Blockbusting

‘The Beguiled,’ ‘Wonder Woman,’ ‘Baby Driver’

In the world of moviemaking, where genre entertainments can rake in big profits but also grind a filmmaker’s artistic idiosyncrasies into pop mush, we may well wonder what happens to the likes of independent filmmakers such as Sofia Coppola, Patty Jenkins, and Edgar Wright when they embark on genre projects. Do they bring a personal touch or do their personalities disappear?

Sofia Coppola’s artistic personality has not been extinguished in the making of The Beguiled, but that’s not necessarily a good thing when you consider the material. The story, drawn from a Thomas Cullinan novel, is an uninhibited piece of Southern Gothic in the tradition of Faulkner’s “A Rose for Emily.” It was filmed as such in 1971 by Don Siegel, who milked the material for every drop of sensationalism, with Clint Eastwood cast in the only unsympathetic role of his career.

The year is 1864, and Martha Farns-worth presides over her Seminary for Young Ladies in a deserted area of Virginia as Union and Confederate troops chase each other through nearby swamps and forests. When she takes in a wounded “blueback,” intending to transport him to a prisoner of war camp as soon as he’s healed, the charming but amoral Corporal McBurney becomes a fox in an all too easily breached henhouse. Furtive sex ensues, then utter madness: gunfire, beatings, dismemberment, rape threats, poisoning.

Now, Sophia Coppola is a master of understatement and a fount of loving kindness for her characters—as witness her best films, especially Lost in Translation. But her Chekhovian qualities work against the special delights of the Gothic genre, and she smothers the story with her to-understand-all-is-to-forgive-all treatment. The new version of The Beguiled goes wrong in every department.

Screenplay: working from the 1971 script by Albert Maltz and Irene Kamp, she made few changes, but those few are decisively inept. Gone is the school’s black slave, a tough, shrewd woman whose sanity underscores the growing lunacy of the other characters. Headmistress Martha becomes a loving protector of her students instead of a sexually frustrated and vengeful fury. So, when McBurney makes it clear toward the end of the film that he’s leaving the school and will no longer molest the women, but Martha proceeds anyway with a plot to poison him, her vindictiveness makes no dramatic sense, since it no longer accords with Coppola’s gentler conception of the character.

Acting: Colin Farrell has a charming presence but he lacks macho force, so when McBurney threatens the entire household of females with reprisal, he comes nowhere near the scariness of Eastwood. This makes it hard for us to sympathize as much as Coppola clearly wants us to with a poisoning intended as self-defense. And while Nicole Kidman, in the role of the headmistress, occasionally flashes that wicked smile we all know and love, it doesn’t seem in keeping with her character as Coppola has reconceived it.

Photography and editing: Coppola loves cinematic stillness as evidenced by her employment of lengthy shots, editing that promotes slow tempos, a quiet soundtrack with little or no music, few pans, no zooms. This has served her well in the past, and perhaps she thought that if she made the first three-quarters of The Beguiled hushed and mannerly, then the climactic scenes would be even more shocking. Instead, the result is schizoid, as if Little Women were trying to morph into Whatever Happened to Baby Jane? Sofia Coppola is a generous and brilliant filmmaker, but her The Beguiled is becalmed.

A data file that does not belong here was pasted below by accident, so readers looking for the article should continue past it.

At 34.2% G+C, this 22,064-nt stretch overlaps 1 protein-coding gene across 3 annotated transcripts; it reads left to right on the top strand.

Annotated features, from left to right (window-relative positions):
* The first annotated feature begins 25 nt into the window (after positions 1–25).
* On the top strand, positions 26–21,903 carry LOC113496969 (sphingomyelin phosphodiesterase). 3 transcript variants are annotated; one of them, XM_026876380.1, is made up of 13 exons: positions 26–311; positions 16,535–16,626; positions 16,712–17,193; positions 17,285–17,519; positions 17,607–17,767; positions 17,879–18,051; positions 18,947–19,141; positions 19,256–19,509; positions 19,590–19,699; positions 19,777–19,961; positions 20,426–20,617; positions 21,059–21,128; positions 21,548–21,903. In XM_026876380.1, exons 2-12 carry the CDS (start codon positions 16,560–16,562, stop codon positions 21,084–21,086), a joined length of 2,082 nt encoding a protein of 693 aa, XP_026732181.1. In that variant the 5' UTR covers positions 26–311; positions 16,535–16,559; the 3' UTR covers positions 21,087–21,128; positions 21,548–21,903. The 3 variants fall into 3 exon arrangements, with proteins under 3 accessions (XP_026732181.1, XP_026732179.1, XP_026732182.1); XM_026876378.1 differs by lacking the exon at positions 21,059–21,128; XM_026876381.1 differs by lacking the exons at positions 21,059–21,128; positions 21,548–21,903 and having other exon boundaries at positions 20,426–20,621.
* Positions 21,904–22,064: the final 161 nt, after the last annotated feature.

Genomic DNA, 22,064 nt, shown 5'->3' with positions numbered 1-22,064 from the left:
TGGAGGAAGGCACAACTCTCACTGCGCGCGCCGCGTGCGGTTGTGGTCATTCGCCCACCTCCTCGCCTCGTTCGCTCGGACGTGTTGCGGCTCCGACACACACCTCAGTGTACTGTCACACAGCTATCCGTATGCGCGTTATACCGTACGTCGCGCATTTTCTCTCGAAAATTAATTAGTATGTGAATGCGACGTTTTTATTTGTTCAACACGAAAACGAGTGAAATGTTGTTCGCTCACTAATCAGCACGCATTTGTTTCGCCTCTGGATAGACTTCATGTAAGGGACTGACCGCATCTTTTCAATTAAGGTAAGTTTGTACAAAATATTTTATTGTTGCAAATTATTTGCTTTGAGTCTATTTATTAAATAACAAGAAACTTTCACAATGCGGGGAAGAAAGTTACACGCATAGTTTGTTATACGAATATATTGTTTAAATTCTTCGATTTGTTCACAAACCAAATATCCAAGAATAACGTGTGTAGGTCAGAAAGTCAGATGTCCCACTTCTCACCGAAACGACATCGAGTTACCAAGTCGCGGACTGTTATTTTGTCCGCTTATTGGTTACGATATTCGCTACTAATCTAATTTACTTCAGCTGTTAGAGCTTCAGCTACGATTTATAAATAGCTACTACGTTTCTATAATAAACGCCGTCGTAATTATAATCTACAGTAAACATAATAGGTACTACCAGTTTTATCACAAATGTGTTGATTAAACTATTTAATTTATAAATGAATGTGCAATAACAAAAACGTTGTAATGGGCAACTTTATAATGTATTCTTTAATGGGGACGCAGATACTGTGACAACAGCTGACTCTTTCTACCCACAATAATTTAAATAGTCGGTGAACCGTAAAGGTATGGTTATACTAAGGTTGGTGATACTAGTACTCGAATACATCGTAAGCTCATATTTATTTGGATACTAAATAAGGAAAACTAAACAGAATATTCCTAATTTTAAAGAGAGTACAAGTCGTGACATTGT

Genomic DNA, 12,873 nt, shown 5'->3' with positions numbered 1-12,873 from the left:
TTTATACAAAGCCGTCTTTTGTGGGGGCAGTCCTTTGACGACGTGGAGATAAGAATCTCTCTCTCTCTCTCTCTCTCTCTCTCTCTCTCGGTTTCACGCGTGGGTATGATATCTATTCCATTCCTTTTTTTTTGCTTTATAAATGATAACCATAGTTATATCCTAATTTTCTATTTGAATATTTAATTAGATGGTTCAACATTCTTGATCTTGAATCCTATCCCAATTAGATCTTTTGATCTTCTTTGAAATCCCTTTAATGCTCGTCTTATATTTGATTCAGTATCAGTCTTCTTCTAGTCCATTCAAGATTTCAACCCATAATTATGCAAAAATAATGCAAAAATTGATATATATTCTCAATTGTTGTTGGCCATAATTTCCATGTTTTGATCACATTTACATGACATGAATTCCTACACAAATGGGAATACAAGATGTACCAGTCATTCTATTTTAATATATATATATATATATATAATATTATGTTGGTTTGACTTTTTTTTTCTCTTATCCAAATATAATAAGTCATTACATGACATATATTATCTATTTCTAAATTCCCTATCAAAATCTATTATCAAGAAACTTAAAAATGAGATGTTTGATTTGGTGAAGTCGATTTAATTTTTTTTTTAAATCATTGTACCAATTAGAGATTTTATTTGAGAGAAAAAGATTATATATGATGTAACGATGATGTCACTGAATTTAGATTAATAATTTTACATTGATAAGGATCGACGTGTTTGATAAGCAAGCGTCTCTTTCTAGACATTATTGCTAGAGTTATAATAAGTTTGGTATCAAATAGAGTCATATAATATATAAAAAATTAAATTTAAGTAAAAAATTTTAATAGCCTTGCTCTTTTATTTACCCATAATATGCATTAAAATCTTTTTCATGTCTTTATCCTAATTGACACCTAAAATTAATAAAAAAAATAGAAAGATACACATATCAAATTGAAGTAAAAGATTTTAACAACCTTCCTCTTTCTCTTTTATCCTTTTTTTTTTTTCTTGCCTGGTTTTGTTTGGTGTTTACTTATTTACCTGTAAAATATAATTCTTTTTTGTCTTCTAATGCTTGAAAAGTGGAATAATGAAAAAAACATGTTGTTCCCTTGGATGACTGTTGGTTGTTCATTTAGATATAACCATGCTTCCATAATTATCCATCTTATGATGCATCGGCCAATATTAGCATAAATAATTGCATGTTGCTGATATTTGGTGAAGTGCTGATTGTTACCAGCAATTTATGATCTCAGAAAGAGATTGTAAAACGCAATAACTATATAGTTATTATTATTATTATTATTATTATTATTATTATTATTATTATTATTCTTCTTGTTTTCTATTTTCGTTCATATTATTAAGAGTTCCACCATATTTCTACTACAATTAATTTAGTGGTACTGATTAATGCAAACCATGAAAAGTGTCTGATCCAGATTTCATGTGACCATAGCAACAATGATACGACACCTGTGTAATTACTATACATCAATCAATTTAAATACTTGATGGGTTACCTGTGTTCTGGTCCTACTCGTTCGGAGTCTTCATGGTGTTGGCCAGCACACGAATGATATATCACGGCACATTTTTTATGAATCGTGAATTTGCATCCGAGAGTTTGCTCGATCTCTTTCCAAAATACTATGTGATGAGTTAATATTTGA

With her first feature film, Monster, Patty Jenkins gave us a portrait of a real-life female serial killer so raw that we may have been tempted to avert our eyes not from the violence but from the desperate neediness that precipitated it. Obviously, the Warner Bros. studio bosses weren’t looking for rawness in their gazillion-dollar Wonder Woman, but were perhaps counting on a dash of digestible feminism for this tale of how Diana, the Amazon princess, though deploring all war, is drafted by the good guys (the Brits and the Yanks) into their struggle against the bad guys (the Huns) during World War I.

To their credit, Jenkins and her special-effects staff have produced action sequences that don’t try to scam the audience into thinking it’s getting its money’s worth with a deafening soundtrack or editing designed to conceal how sloppy the staging really is. Here the clarity of photography and choreography and the generally fine use of digitalization make the semi-divine warrior’s leaps into action, bullets ricocheting off her shield and sword scything through the opposing ranks, fairly exhilarating.

Gal Gadot as Wonder Woman

But hold on! Who are these evil Huns? Hitler’s SS? Wrong war. They are nothing but the Kaiser’s loyal cannon fodder, so I found it kind of hard to cheer on the extermination of troops as basically innocent as the doughboys and Tommies on the other side. True, Wonder Woman takes place in an alternate universe where General Ludendorff (in real life a typical Junker) is a psycho who shoots his staff officers on the spot when they express polite disagreement. But, even allowing for the simple-minded aims of any comic book movie, the script by Allan Heinberg should have been drastically revised before it went before the cameras. Its dialogue is clunky (“Is that all ya got?” jeers Mars, the majestic god of war), its mythology incoherent (Amazons with a non-aggression policy?), and its love scenes soggy. On the other hand, the title role is so commandingly filled by an Israeli actress, Gal Gadot, of such beauty, presence, and talent that we may cheer our heroine anyway as she enters what she believes to be the War to End All Wars. Since she shares his idealism as well as his initials, I’ll accept Wonder Woman as an avatar of Woodrow Wilson.